Featured Articles

Intel refreshes CPU roadmap

Intel refreshes CPU roadmap

Intel has revealed an update to its CPU roadmap and some things have changed in 2015 and beyond. Let’s start with the…

More...
Hands on: Nvidia Shield Tablet with Android 5.0

Hands on: Nvidia Shield Tablet with Android 5.0

We broke the news of Nvidia's ambitious gaming tablet plans back in May and now the Shield tablet got a bit…

More...
Nokia N1 Android tablet ships in Q1 2015

Nokia N1 Android tablet ships in Q1 2015

Nokia has announced its first Android tablet and when we say Nokia, we don’t mean Microsoft. The Nokia N1 was designed…

More...
Marvell launches octa-core 64-bit PXA1936

Marvell launches octa-core 64-bit PXA1936

Marvell is better known for its storage controllers, but the company doesn’t want to give up on the smartphone and…

More...
Nvidia GTX 970 SLI tested

Nvidia GTX 970 SLI tested

Nvidia recently released two new graphics cards based on its latest Maxwell GPU architecture, with exceptional performance-per-watt. The Geforce GTX 970…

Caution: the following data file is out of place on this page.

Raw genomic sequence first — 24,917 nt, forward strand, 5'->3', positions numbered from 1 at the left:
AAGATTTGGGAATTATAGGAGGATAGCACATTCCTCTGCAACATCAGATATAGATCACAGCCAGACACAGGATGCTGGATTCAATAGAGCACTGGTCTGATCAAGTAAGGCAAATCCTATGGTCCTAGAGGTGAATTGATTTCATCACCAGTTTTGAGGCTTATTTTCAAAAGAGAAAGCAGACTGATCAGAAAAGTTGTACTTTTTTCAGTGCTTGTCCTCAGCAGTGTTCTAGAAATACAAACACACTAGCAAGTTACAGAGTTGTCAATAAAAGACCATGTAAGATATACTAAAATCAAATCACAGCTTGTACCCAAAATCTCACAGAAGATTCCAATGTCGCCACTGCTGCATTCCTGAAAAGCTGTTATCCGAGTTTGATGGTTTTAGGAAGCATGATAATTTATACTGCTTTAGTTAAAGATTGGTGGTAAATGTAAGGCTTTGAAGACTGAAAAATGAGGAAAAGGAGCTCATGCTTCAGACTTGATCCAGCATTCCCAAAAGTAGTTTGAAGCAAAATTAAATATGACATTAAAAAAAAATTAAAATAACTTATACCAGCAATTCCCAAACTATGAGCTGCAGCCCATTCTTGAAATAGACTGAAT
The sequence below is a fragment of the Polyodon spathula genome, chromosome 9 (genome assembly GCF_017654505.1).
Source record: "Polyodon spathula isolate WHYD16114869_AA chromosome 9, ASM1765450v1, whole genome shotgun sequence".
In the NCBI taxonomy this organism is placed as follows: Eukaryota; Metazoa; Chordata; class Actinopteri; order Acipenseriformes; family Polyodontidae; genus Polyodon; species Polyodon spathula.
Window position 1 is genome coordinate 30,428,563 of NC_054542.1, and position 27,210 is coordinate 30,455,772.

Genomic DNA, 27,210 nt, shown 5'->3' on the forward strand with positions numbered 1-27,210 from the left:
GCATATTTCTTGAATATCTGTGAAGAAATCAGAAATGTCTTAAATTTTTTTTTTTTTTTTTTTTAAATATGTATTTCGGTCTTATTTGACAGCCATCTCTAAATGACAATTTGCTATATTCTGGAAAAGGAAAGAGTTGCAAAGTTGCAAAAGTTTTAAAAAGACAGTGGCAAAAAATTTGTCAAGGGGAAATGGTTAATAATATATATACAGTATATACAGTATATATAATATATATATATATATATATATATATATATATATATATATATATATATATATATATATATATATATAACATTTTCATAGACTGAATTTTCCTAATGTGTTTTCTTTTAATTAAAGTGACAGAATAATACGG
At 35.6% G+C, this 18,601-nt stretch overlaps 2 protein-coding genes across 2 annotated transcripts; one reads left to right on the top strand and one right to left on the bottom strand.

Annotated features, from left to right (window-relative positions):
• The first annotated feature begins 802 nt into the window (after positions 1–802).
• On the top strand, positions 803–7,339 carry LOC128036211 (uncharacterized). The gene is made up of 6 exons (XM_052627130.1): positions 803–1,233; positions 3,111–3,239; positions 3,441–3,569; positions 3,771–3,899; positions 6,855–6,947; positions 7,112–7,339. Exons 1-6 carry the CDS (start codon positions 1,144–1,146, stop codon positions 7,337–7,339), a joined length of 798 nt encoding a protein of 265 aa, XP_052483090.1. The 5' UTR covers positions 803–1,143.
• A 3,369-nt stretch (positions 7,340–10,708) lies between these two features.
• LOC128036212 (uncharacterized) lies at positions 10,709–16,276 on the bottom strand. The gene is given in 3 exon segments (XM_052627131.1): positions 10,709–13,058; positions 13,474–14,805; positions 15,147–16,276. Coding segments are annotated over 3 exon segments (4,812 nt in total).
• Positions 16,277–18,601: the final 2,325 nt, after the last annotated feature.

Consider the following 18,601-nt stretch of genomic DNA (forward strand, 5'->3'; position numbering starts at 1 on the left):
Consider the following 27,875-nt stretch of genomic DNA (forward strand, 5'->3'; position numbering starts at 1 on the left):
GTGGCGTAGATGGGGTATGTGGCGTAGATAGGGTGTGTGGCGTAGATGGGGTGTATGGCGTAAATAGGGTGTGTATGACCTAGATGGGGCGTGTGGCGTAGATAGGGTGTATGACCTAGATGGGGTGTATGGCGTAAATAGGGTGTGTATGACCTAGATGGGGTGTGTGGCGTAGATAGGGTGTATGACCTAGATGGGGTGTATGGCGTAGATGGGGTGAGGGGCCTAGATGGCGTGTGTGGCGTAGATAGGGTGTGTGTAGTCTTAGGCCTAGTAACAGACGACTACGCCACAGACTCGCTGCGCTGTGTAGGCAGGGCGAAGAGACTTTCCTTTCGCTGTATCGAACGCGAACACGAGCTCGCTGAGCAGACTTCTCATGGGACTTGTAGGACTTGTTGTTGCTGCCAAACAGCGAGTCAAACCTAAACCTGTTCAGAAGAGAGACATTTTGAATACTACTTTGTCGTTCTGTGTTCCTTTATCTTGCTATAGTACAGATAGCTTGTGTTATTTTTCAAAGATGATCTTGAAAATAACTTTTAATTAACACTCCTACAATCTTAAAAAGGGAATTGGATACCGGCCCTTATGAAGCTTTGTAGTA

More...
Frontpage Slideshow | Copyright © 2006-2010 orks, a business unit of Nuevvo Webware Ltd.
Friday, 16 November 2012 11:25

Texas boffins increase density of HDD

Written by Nick Farrell



Not bad for a state which doesn't believe in evolution


Researchers at the University Texas took time out from their busy schedule of proving that the world is 6000 years old by coming up with a design that could circumvent some of the pressing limitations of data storage technology.

The researchers at the University of Texas were able to produce nanoscale self-assembling dots, and work around the limitations that hamper traditional designs. It means that cheap, reliable hard drives with record storage density. It all depends on a process to synthesise block copolymers, a material that can quickly self-assemble into dots that are less than 10 nanometers in size.

The polymer will follow any pattern etched into the surface on which it is deposited, which is perfect for disk drives. When the polymer is slapped on a properly prepared metal substrate it will conform itself and produce the required dot design with a high degree of accuracy.

The University is working with Hitachi Global Storage Technologies to try and adapt this technology to their products and integrate it into a mainstream manufacturing process.

Nick Farrell

E-mail: This e-mail address is being protected from spambots. You need JavaScript enabled to view it
blog comments powered by Disqus

 

Facebook activity

Latest Commented Articles

Recent Comments